#PhDlife: It doesn’t always involve diving

Hey everyone,

Happy 2018 and thanks for stopping by! I hope you had a wonderful holiday! I was lucky enough to go home for the holidays and spend quality time with my family and some great friends (some of whom I haven’t seen for several years)! I spent my holiday baking (focaccia, cookies, sourdough bread), playing the violin, laughing, singing, and building legos with my young niece and nephew. My time at home was relaxing – exactly what I needed in order to replenish my energy for a season of lab work on the Cape.

This leads me to my next topic . . . I am not always in the field! I spend most of my time completing lab work, analyzing data, and writing about it (in the form of publishable units/ scientific manuscripts)!

Over the next couple months (I have given myself March 2018 as a loose deadline), I need to conduct DNA extractions on samples that I collected last summer from the U.S. Virgin Islands (see my recent instagram time-lapse video!), prepare sequencing libraries for these samples, and I also need to finish processing (eluting, drying down, and re-suspending) SPE cartridges that I collected this past November in Cuba and the U.S. Virgin Islands.

Additionally, over the next couple months (the spring semester), I need to:

  • edit and submit a manuscript
  • resume writing another manuscript
  • debug r-code and train myself how to use an r-script to analyze a new type of data (anyone know how to coerce a data.matrix or a list into a special r- object class?)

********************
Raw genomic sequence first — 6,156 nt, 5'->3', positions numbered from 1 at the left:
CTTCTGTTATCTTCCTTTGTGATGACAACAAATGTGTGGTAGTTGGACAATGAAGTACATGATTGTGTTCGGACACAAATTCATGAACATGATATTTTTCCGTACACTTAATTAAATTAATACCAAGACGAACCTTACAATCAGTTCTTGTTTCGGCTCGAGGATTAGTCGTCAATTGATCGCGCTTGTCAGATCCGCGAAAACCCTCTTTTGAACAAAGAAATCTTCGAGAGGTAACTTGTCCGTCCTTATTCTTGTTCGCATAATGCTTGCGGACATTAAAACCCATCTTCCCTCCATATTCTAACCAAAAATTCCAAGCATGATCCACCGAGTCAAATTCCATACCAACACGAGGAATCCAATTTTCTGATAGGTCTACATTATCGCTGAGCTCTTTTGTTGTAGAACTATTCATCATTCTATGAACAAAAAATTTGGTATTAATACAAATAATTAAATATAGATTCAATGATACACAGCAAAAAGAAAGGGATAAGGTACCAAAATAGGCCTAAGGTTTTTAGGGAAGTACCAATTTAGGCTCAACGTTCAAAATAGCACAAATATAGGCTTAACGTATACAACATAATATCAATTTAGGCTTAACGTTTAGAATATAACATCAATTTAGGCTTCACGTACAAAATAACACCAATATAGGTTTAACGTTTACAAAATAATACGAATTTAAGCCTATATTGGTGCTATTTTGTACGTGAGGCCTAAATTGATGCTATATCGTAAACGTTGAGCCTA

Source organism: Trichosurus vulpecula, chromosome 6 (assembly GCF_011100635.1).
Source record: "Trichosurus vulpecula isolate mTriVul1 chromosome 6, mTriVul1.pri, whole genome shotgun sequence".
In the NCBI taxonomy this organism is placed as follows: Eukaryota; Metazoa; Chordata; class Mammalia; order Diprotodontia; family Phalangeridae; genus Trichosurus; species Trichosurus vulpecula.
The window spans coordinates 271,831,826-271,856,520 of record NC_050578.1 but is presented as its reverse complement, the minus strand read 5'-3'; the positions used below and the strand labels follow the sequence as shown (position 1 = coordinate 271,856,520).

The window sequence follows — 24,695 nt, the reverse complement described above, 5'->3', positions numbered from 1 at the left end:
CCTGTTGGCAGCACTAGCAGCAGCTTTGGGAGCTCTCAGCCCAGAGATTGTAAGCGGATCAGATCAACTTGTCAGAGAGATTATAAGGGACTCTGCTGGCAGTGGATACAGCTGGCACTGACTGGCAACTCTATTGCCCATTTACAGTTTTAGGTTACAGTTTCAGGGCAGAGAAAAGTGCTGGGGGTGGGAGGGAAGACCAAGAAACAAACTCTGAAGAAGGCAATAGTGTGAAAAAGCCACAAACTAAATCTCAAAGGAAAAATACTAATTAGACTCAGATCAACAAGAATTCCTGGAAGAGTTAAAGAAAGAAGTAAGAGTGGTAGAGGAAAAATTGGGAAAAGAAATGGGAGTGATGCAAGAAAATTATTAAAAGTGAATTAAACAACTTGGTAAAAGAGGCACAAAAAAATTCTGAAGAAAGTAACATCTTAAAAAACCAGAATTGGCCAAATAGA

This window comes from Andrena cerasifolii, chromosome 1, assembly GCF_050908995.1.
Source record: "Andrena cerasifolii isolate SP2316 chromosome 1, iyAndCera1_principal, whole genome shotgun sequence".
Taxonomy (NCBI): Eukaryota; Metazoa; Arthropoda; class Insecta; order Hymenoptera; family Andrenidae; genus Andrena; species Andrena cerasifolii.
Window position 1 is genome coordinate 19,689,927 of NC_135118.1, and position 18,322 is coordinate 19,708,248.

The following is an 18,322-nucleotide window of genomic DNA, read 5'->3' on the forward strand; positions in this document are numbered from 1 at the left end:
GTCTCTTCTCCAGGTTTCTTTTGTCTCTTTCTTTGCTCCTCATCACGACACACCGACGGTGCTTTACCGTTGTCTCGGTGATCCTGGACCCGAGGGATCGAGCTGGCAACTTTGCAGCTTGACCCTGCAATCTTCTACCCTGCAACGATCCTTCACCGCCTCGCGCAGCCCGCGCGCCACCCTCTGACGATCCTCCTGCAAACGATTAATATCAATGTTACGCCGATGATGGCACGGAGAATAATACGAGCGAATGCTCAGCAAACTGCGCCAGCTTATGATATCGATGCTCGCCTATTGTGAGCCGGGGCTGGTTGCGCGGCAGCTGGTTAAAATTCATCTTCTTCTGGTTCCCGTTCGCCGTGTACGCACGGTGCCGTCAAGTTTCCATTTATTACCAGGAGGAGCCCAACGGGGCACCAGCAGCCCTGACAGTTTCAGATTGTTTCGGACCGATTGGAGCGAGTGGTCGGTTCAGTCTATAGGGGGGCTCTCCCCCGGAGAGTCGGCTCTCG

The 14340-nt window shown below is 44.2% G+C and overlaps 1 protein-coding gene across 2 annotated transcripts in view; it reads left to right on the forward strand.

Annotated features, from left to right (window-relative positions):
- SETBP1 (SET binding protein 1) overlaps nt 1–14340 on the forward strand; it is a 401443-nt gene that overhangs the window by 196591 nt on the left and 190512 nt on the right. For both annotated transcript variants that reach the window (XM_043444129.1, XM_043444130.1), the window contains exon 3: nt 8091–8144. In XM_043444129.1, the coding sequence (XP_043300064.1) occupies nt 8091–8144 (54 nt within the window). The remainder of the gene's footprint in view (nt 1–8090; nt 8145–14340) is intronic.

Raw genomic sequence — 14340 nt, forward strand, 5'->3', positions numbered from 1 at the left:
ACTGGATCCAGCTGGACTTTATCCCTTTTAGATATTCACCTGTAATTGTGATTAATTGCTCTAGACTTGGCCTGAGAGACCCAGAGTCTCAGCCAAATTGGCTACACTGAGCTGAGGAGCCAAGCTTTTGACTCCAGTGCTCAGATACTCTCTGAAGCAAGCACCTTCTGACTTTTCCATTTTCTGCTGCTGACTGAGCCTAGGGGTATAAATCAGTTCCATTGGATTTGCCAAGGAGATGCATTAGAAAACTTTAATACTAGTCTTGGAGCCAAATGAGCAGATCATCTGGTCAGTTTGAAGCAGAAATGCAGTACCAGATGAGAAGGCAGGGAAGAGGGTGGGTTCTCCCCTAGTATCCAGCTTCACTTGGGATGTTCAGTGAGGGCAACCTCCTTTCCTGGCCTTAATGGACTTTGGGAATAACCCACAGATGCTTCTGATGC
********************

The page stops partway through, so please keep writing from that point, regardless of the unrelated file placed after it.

•  prepare for another week of field work (taking inventory of the supplies we have, washing many bottles, booking flights and arranging travel)
  • schedule a dissertation committee meeting
  • hold a dissertation committee meeting
  • prepare a presentation for my department seminar (!!!)
  • take two classes

There are quite a few items on my massive PhD to-do list (which is not comprehensive and will change as time passes by) and they are representative of the responsibilities, tasks, and duties that I have upheld and completed over the course of my PhD experience.

And I want you to know that I still will have fun. I’ll be singing and dancing to music in the lab, I’ll be spending time with some great friends, I’ll be baking, I’ll be walking, and I’ll be living and learning!

Thanks for reading!

DNA extractions!